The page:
that maiblee may be found. (Pallas, i. 429 ; Gul- 
denstadt, L 441, 466; Klaproth, p. 891; Spencer, 
W. Cane, L 331.) 

2. VtaetableM. — In amount and variety of vege- 
tation, the Cancasianicgions seem to be unrivalled. 
Chardm, writing in 169^ says, * Mount Caucasus, 
till ve oome to lAe eery tap i^Uj is extremely fruits 
ful;^ and Spencer, in 1^ says, • However high 
the ascent, we see luxurious vegetation, mingling 
CTco with the mow of^ cemimrie$.* Nearly every 
tree, slijub» fruit, gram, and flower, found from 
the limit of the temperate zone to the pole, is 
native to or may be raised in the Caucasus. The 
N. bases consist of arable land of an excellent 
qoalitv, meadows of the finest grass, and dwaif 
wood in ^reat abundance. At a verv little dis- 
tance Uie increase of wood indicates a higher and 
colder oonntiy, but the plants which dcdight in a 
wmrm situation still continue to be verv numerous. 
From the more n^Md rise of thegiouna, bare rocks 
ai« more numerous on the N. uan on the S., but 
every shelf, however limited, is marked bv a rich 
▼csefation to a height almost inconceivable. The 
S. slopes and table-lands are still more abundant 
and varied in their productions than those on the 
N. ; to say nothing of the swampjr shores of the 
Euxine and Caspian, which are, in most cases, 
nearly impenetrable Juu^ of the rankest and 
most varied vegetation. The rising country con- 
sists of a suc ce s s ion of small flats, each covered 
with a most productive earth. The mountain 
sides and higher plains are clothed with dense 
forests, and the riven are frequently unapproach- 
able for a great distance. The forest trees consist 
of oaks of every species, osdars, cjrpresses, beeches, 
savins, junipers, hazels, fiis, boxes, pines, alders, 
and a host of others. Among the standard fruits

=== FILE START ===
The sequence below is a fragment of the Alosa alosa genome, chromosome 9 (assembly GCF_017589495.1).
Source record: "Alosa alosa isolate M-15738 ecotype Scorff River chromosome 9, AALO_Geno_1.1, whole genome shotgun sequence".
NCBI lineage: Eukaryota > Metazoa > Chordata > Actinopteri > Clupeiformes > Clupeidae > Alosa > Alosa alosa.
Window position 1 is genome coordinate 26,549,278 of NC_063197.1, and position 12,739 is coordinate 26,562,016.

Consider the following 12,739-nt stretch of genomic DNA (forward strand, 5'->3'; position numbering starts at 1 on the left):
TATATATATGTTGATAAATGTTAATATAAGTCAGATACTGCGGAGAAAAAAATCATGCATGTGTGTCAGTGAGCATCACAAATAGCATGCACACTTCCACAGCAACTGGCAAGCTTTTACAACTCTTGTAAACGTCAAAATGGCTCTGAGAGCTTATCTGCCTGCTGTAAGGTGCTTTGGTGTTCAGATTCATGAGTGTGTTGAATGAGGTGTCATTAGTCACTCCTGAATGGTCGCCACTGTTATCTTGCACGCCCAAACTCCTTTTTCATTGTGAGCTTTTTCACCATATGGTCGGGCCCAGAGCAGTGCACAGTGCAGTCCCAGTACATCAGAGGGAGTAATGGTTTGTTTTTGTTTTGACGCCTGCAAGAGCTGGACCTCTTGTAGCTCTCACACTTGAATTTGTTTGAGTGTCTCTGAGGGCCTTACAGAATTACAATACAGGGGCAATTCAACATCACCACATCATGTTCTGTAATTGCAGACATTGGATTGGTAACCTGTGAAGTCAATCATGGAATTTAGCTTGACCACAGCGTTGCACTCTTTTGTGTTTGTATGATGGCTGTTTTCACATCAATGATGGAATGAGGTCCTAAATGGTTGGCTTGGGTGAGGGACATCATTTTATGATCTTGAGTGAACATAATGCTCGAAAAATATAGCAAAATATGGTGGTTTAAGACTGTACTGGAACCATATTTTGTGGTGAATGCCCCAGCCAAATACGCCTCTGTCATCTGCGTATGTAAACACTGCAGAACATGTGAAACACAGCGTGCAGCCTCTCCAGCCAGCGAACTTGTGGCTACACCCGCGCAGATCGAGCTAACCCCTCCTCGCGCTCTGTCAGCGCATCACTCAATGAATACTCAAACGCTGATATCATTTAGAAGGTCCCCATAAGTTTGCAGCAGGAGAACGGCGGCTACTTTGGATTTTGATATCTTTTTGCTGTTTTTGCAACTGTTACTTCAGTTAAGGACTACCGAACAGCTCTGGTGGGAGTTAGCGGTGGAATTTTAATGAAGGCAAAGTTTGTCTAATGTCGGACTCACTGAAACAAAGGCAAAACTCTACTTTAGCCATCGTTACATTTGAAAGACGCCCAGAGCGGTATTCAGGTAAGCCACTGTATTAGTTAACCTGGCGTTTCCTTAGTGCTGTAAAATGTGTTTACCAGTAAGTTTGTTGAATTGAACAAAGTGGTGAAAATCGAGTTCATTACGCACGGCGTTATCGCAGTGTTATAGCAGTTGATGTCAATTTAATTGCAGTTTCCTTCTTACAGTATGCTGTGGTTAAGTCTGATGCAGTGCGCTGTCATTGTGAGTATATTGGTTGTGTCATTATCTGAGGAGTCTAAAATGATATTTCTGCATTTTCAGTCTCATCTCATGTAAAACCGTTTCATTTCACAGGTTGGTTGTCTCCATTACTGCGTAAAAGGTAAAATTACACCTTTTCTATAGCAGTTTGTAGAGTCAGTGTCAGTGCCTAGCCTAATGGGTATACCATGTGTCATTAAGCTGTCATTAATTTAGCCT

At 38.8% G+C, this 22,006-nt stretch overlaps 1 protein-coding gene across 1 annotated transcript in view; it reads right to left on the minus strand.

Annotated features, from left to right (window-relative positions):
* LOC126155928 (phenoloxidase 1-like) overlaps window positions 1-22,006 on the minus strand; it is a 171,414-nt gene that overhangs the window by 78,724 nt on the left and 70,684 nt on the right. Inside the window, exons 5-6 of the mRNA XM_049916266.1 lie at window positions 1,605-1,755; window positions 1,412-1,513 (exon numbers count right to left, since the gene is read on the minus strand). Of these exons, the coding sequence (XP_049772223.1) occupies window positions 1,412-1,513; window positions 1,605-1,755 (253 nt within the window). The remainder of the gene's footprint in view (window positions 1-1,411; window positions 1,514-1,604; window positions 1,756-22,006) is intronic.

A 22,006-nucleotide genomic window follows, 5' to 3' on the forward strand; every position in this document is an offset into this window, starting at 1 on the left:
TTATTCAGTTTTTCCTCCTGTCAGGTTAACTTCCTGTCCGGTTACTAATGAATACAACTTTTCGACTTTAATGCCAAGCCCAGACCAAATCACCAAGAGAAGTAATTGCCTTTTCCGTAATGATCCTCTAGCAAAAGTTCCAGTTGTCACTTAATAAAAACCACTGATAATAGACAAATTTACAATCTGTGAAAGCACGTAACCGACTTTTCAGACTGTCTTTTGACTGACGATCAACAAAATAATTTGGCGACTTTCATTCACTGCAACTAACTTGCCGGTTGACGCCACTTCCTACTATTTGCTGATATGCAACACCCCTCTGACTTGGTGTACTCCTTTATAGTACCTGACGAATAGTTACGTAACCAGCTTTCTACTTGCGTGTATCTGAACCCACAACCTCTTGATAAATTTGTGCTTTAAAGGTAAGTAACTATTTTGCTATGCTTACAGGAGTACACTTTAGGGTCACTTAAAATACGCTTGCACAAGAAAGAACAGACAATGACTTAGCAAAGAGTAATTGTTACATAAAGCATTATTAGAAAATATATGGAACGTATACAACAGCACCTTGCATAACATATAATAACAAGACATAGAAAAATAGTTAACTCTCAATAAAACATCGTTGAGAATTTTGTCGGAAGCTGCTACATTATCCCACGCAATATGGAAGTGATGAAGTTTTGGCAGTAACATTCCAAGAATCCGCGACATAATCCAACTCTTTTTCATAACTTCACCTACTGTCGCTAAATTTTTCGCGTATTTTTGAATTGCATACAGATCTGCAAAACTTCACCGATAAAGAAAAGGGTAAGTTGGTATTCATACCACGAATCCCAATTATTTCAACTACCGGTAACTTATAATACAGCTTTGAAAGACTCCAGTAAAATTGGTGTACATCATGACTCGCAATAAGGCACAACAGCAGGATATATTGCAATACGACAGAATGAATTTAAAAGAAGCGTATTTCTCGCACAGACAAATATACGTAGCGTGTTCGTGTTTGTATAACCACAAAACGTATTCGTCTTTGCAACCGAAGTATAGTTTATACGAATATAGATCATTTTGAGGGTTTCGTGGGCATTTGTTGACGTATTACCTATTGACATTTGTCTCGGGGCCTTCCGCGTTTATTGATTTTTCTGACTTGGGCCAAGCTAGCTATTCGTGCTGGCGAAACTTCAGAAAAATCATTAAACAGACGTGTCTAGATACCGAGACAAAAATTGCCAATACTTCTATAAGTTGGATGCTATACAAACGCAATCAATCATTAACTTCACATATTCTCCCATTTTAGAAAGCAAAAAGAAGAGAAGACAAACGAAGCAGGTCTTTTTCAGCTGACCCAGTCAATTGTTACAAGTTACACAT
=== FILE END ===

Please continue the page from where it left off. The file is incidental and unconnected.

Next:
are found the date pafan, the jujube, quince, cheiiy, 
olive, wild apricot, and willow-leaved pear. Pome- 
grsnatcs, figs, and mulberries grow wild in all 
the warmer valleys; and vines twine round the 
standard trees to a veiy great elevation up the 
mountains. A hard-wood tree, called b^ the 
nadves otOehsHa, is apparently peculiar; it is bf a 
deep rose oolour, veiy closely ^^rained, and suscep- 
tible of an extremely hi^h polish. In addition to 
the vine, the other climbing plants are innu- 
menUe, which mixing with the standards, the 
hnmble fruits, such as laspbenies and black- 
benies, and otto dwarf woocu, form a density of 
vuetation which it is impossible to penetrate, 
onleas a passage be hewn with the hatchet. Rye, 



bvleT, oats, wbnt, and millet are abundantly 
ttiaed, even as high as 7,600 ft. above the sea; 
and besides these grsins, the warmer plains and 
valleys produce flowea of every scent and dye, 
cotton, noe, flax, hemp, tobacco, and indigo, with 
evc^varie^ of cucumber and melon. This list 
is of necessity venr impofect, as wUl be evident 
when it is stated that Guldenstadt has filled 
ej^teenonarto p^ges with the mere names of the 
vazioiis plants seen by him on the banks of the 
TerdKandinGeoigia. (L 18^-197, 418-430.) It 
may serve, however, to exhibit the vegetable 
riches of a region which seems to produce eveir- 
thing necessaiy for the existence, and, with the 
exception of salt, even for the luxurious accom- 
modation of man. (Guldenstadt, as above, tt paa$, ; 
GmeUn, iti 22-68, et poM. ; Pallas, L 340, 357, 



364, 368, 879, &&; Klaoroth, pp. 167, 809, 391» 
Ac; Spencer, Circa8sia,'L 317, 330, il 233, 318i 
357, Ac; W. Cauc., L 29, 188-195, 216, Ac.; 
Monteith, 6. J., iii. 31-35.) 

3. AnimaU. — ^Animal life in the Caucasus is on 
a scale of magnitude and varietv equal to its ve^ 
tation. Wolves, bears, lynxes, jackals, foxes, wild 
cats, a peculiar beast of prey called chenu, toge- 
ther with many varieties of deer, wander in the 
forests and on the sides of the mountains. The 
smaller fur-bearing tribes are also common, as 
weasels, polecats, ermines, and moles of many 
varieties. Hares and every other species of game 
abound, with chamois and goats, of which the 
Caucasian goat (C^pu Oinuxunoa) seems peculiar. 
Sheep with peculiarly long wool are numerous; 
and it is even doubtful if, among the mountains, 
this creature be not yet living in a state of nature. 
This also is one of Uie homes of wild cattle ; the 
largest spodes (the aurochs)^ being found in its 
forests; while of the domesticated kinds the va- 
rieties are numerous and serviceable. The horses